administer. In the box below, enter an IP address (e.g., 192.168.4.0) or
ASN (e.g., 1), then press "Check." Queries for ASNs may take up to one
minute to finish.

The script checks the number of times that network broadcast and subnet
addresses (for example, x.y.z.0 and x.y.z.255) reply to a single ICMP
ping. If either number is greater than 1, the network is misconfigured
and its router needs a configuration change.

Note that this data comes from a static database; it is not real-time.
Current amplifiers are rechecked nightly, previous amplifiers are
rechecked monthly, and all routed networks are checked once in a while.
Entries are to /27 boundaries."

* Why & when did you ping all these IPs?

We're a small group of concerned network administrators who got fed up
with being smurfed day after day simply because a few admins aren't
doing their jobs. This site serves to inform and educate "the rest" in
hopes of eliminating this problem in the next few months.

The rescanning is on a rolling schedule so that under most
circumstances, no network goes more than 2 weeks without being
rescanned. The front page is typically updated with the last scan date."



So somebody is pinging you because -- why? -- you're a smurf amplifier
suspect?

Or just because they're on a mission?


Who's *this* guy?

Registrant:
no ip directed-broadcast (NETSCAN3-DOM)
    PO Box 77525
    Seattle, WA 98177-0525
    US

    Domain Name: NETSCAN.ORG

Administrative Contact:
       Davis, Troy  (TD1221)  troy at NACK.NET
       Nack.Net, Inc.
       PO Box 77525
       Seattle, WA 98177-0525
       (206) 683-8769
    Technical Contact:
       Administrator, Nack.Net (AN521-ORG)  hostmaster at NACK.NET
       Nack.Net, Inc.
       PO Box 77525
       Seattle, WA 98177
       US
       (206) 546-5277
    Billing Contact:
       lindvall, eric  (EL2687)  eric at 5STOPS.COM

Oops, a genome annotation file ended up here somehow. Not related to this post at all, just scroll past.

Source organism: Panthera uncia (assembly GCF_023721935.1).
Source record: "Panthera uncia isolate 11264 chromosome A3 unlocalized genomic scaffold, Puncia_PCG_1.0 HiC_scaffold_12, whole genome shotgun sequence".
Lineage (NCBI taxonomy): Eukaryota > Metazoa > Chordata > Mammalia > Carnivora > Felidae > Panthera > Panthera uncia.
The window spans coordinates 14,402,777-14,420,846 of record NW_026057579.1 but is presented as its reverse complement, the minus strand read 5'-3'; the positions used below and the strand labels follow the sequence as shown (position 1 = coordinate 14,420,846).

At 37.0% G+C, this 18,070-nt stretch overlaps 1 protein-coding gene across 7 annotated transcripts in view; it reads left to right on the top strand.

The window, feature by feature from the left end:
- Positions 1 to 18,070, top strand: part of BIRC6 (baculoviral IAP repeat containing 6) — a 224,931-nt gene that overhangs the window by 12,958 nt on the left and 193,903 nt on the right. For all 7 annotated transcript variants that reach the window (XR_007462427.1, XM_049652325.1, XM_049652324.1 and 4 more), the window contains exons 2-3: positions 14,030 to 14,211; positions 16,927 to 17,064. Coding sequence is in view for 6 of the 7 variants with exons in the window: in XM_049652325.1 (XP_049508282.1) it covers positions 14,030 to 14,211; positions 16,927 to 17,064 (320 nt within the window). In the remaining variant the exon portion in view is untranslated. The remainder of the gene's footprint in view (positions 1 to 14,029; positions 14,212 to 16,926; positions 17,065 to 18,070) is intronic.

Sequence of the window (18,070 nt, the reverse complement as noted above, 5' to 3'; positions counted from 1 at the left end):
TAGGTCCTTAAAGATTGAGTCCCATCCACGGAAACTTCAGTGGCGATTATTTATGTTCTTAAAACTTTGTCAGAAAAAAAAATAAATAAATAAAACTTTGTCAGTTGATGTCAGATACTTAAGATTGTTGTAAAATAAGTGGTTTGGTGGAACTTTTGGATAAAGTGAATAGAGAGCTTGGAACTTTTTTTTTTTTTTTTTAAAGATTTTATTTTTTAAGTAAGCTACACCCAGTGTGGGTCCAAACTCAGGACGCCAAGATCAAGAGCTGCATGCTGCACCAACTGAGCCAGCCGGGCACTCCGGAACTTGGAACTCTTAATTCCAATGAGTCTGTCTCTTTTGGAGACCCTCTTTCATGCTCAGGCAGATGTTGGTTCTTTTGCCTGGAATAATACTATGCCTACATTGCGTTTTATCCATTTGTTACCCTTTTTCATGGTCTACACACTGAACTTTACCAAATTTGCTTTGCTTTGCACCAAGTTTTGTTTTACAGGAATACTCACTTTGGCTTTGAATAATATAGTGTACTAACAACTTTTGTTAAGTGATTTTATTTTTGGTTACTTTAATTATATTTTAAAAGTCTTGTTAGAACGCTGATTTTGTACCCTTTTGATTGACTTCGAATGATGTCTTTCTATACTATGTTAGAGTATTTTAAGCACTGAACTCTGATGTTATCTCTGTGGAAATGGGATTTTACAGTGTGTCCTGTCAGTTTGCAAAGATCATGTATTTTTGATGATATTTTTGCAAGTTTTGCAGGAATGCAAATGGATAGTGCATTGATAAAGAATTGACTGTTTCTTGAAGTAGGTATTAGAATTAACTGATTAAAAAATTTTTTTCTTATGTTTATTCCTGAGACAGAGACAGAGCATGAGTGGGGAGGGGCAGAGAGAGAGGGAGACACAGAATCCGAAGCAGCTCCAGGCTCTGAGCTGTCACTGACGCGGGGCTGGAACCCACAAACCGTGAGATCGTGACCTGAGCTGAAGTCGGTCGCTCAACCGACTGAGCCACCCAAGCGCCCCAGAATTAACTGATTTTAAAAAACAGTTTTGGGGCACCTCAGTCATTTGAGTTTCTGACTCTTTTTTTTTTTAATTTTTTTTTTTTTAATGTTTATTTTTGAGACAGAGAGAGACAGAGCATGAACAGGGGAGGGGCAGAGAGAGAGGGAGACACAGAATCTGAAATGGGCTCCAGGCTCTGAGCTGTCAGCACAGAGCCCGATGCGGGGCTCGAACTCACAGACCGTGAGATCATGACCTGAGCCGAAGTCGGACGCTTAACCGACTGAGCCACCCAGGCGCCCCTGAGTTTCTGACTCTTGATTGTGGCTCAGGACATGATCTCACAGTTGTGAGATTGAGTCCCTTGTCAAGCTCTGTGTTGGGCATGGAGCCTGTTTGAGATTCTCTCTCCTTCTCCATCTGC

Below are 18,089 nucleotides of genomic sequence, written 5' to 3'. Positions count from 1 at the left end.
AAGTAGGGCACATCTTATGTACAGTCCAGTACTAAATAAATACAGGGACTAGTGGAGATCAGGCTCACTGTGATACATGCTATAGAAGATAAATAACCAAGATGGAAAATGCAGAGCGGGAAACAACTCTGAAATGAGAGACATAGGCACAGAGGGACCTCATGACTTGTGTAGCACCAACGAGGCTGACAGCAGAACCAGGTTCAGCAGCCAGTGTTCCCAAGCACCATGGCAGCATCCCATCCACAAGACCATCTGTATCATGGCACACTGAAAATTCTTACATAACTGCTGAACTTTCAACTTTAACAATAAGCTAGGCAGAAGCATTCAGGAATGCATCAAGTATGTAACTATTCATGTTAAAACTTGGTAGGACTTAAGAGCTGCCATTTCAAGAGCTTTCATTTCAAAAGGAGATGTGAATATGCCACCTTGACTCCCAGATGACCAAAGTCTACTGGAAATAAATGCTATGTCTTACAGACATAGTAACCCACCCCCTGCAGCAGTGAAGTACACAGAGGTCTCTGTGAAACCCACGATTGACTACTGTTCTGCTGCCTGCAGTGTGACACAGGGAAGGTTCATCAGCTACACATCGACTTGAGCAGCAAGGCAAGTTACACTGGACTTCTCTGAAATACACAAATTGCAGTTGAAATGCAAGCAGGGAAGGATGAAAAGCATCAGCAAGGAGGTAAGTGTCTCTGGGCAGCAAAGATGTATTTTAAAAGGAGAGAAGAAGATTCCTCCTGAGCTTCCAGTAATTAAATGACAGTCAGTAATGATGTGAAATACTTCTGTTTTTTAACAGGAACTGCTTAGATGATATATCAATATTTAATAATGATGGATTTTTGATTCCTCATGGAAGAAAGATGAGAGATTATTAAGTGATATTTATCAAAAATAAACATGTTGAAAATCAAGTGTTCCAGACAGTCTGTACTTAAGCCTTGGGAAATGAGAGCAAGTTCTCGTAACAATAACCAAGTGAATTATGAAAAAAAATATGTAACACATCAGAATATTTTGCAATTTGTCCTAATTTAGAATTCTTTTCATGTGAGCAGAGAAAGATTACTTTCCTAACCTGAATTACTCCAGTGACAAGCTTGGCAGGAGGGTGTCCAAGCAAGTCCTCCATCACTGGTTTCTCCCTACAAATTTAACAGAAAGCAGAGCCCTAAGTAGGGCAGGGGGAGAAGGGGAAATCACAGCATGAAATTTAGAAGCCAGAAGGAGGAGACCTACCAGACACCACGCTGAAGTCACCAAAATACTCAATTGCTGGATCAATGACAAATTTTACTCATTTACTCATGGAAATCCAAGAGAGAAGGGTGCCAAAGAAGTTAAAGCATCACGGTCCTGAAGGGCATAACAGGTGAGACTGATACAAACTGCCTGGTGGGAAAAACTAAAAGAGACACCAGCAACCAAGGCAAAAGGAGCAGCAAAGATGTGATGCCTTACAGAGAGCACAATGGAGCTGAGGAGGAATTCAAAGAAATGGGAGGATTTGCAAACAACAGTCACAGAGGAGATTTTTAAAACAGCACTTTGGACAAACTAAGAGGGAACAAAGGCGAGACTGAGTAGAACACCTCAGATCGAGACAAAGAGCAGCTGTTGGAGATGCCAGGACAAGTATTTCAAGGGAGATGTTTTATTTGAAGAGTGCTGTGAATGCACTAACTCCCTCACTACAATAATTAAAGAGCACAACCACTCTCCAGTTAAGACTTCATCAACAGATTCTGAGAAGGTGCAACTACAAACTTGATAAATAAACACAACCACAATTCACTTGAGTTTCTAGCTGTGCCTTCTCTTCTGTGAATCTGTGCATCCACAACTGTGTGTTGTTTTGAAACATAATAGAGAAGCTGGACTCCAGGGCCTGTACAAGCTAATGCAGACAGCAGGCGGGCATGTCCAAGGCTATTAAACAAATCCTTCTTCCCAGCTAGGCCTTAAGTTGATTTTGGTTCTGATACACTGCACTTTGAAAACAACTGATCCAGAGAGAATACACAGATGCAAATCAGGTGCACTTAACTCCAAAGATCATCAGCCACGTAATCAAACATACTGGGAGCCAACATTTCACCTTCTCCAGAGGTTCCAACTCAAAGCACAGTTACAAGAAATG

tekniq security group
       400 wall street suite 311
       seattle, WA  98121
       US
       206/579.7668 -


And finally:

Registrant:
NACK (NACK5-DOM)
    PO Box 77525
    Seattle, WA 98177-0525
    US

    Domain Name: NACK.NET

Administrative Contact, Billing Contact:
       Davis, Troy  (TD1221)  troy at NACK.NET
       Nack.Net, Inc.
       PO Box 77525
       Seattle, WA 98177-0525
       (206) 683-8769
    Technical Contact:
       lindvall, eric  (EL2687)  eric at 5STOPS.COM
       tekniq security group
       400 wall street suite 311
       seattle, WA  98121
       US
       206/579.7668 -


So anyway, I'd try emailing sysop at netscan.org and ask them WTF...

HTH..

- John



Chan, Stephen (TIS, Singapore) wrote:

> Hi, this traffic pattern has me stumped. The attached file is a snort log
> collected over a couple of weeks. It's in CSV format so you can import
into
> Excel with no problems.
>
> xx.yy.zz.64 is my host
> 209.221.176.6 is the strange box
>
> two things confound me: the broadcast 255.255.255.255 destination address
> and the repeating sequence numbers.
>
> Would appreciate any sort of insight into this.
>
> Thanks
>
> Stephen Chan
>
>
>  <<traffic.csv>>
>



--__--__--

Message: 2
Date: Sun, 11 Nov 2001 18:32:56 -0800
From: John Sage <jsage at finchhaven.com>
Organization: FinchHaven
To: "Chan, Stephen (TIS, Singapore)" <stephen_chan at sg.ml.com>
CC: "'dshield at dshield.org'" <dshield at dshield.org>
Subject: Re: [Dshield] Unusual snort traffic
Reply-To: dshield at dshield.org

Stephen:

<blush>
It was total luck...
</blush>

Actually there have been a few time when I've tried IP addresses
adjacent to a suspect IP that, as in this case, responds with a
"connection refused".

In this case I was intrigued by the fact that he (Eric Lindvall) had
only 209.221.176.0 - 209.221.176.15 assiged to him, so when you take out
the network and broadcast IP's he's got - what? - 14 to work with?

It wouldn't have taken long to plug each of 'em into a web browser
one-by-one and see what popped up; I went downward first and *bingo*

If you contact netscan.org it'd be interesting to hear what they have to
say...

- John



Chan, Stephen (TIS, Singapore) wrote:

> Holy Netscans Batman! That is a mighty fine piece of investigative legwork.
> *Hats off*
> Thanks for the detailed followup John :-) I did conduct my own digging
> around, but got nowhere as detailed as you got.
>
> I doubt if my network is a 'smurf amplifier' but might be a good idea to run
> the netscan on myself...
>
>
> Thanks again
>
>
> -----Original Message-----
> From: John Sage [mailto:jsage at finchhaven.com]
> Sent: Sunday, November 11, 2001 12:28 PM
> To: dshield at dshield.org
> Cc: stephen_chan at sg.ml.com
> Subject: Re: [Dshield] Unusual snort traffic
>
>
> Stephen:
>
> <long, but maybe worth it...>


<snip>



--__--__--